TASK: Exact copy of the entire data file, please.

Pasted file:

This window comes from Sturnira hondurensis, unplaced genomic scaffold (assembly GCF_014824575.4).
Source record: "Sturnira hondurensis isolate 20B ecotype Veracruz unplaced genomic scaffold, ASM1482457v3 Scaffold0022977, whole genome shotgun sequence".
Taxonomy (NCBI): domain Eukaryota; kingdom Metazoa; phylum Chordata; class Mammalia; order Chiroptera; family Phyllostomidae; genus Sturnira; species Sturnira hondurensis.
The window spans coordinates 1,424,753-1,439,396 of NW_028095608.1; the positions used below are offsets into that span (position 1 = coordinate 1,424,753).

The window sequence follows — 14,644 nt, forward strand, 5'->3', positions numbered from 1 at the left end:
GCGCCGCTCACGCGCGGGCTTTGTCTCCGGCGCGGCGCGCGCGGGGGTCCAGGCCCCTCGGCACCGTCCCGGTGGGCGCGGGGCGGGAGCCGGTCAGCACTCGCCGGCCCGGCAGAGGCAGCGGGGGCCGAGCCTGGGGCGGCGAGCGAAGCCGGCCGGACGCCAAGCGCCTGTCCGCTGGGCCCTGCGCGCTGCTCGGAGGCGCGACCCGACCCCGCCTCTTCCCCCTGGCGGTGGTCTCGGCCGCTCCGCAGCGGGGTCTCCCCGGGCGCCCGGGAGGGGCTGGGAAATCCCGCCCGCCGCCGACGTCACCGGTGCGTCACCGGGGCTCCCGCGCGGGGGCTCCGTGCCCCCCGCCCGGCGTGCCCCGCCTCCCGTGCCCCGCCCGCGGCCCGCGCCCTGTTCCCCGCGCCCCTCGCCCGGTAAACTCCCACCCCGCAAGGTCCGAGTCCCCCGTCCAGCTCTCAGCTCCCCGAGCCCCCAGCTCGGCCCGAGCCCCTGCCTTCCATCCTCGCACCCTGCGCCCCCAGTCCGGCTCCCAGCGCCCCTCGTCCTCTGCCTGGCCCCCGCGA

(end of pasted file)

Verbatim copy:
This window comes from Sturnira hondurensis, unplaced genomic scaffold (assembly GCF_014824575.4).
Source record: "Sturnira hondurensis isolate 20B ecotype Veracruz unplaced genomic scaffold, ASM1482457v3 Scaffold0022977, whole genome shotgun sequence".
Taxonomy (NCBI): domain Eukaryota; kingdom Metazoa; phylum Chordata; class Mammalia; order Chiroptera; family Phyllostomidae; genus Sturnira; species Sturnira hondurensis.
The window spans coordinates 1,424,753-1,439,396 of NW_028095608.1; the positions used below are offsets into that span (position 1 = coordinate 1,424,753).

The window sequence follows — 14,644 nt, forward strand, 5'->3', positions numbered from 1 at the left end:
GCGCCGCTCACGCGCGGGCTTTGTCTCCGGCGCGGCGCGCGCGGGGGTCCAGGCCCCTCGGCACCGTCCCGGTGGGCGCGGGGCGGGAGCCGGTCAGCACTCGCCGGCCCGGCAGAGGCAGCGGGGGCCGAGCCTGGGGCGGCGAGCGAAGCCGGCCGGACGCCAAGCGCCTGTCCGCTGGGCCCTGCGCGCTGCTCGGAGGCGCGACCCGACCCCGCCTCTTCCCCCTGGCGGTGGTCTCGGCCGCTCCGCAGCGGGGTCTCCCCGGGCGCCCGGGAGGGGCTGGGAAATCCCGCCCGCCGCCGACGTCACCGGTGCGTCACCGGGGCTCCCGCGCGGGGGCTCCGTGCCCCCCGCCCGGCGTGCCCCGCCTCCCGTGCCCCGCCCGCGGCCCGCGCCCTGTTCCCCGCGCCCCTCGCCCGGTAAACTCCCACCCCGCAAGGTCCGAGTCCCCCGTCCAGCTCTCAGCTCCCCGAGCCCCCAGCTCGGCCCGAGCCCCTGCCTTCCATCCTCGCACCCTGCGCCCCCAGTCCGGCTCCCAGCGCCCCTCGTCCTCTGCCTGGCCCCCGCGA